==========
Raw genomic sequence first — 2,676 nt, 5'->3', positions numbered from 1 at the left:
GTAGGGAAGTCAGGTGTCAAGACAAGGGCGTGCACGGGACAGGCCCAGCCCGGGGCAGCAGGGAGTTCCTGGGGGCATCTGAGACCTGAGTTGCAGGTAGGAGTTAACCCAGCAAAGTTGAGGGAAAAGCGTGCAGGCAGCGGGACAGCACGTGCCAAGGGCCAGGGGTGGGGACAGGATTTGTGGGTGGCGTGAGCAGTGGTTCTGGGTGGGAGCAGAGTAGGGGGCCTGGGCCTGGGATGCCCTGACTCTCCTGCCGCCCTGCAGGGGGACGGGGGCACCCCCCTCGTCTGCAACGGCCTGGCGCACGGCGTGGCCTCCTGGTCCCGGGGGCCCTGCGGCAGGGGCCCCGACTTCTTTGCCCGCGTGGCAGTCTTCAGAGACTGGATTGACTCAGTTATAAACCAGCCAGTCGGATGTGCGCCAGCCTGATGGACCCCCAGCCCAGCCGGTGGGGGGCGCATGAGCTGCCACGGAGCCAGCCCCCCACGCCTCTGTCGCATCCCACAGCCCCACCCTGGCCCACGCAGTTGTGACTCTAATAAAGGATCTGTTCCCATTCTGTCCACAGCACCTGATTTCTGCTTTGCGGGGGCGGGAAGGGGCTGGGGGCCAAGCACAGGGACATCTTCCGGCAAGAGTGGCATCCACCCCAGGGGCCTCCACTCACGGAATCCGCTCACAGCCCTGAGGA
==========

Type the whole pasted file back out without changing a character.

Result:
Raw genomic sequence first — 2,676 nt, 5'->3', positions numbered from 1 at the left:
GTAGGGAAGTCAGGTGTCAAGACAAGGGCGTGCACGGGACAGGCCCAGCCCGGGGCAGCAGGGAGTTCCTGGGGGCATCTGAGACCTGAGTTGCAGGTAGGAGTTAACCCAGCAAAGTTGAGGGAAAAGCGTGCAGGCAGCGGGACAGCACGTGCCAAGGGCCAGGGGTGGGGACAGGATTTGTGGGTGGCGTGAGCAGTGGTTCTGGGTGGGAGCAGAGTAGGGGGCCTGGGCCTGGGATGCCCTGACTCTCCTGCCGCCCTGCAGGGGGACGGGGGCACCCCCCTCGTCTGCAACGGCCTGGCGCACGGCGTGGCCTCCTGGTCCCGGGGGCCCTGCGGCAGGGGCCCCGACTTCTTTGCCCGCGTGGCAGTCTTCAGAGACTGGATTGACTCAGTTATAAACCAGCCAGTCGGATGTGCGCCAGCCTGATGGACCCCCAGCCCAGCCGGTGGGGGGCGCATGAGCTGCCACGGAGCCAGCCCCCCACGCCTCTGTCGCATCCCACAGCCCCACCCTGGCCCACGCAGTTGTGACTCTAATAAAGGATCTGTTCCCATTCTGTCCACAGCACCTGATTTCTGCTTTGCGGGGGCGGGAAGGGGCTGGGGGCCAAGCACAGGGACATCTTCCGGCAAGAGTGGCATCCACCCCAGGGGCCTCCACTCACGGAATCCGCTCACAGCCCTGAGGA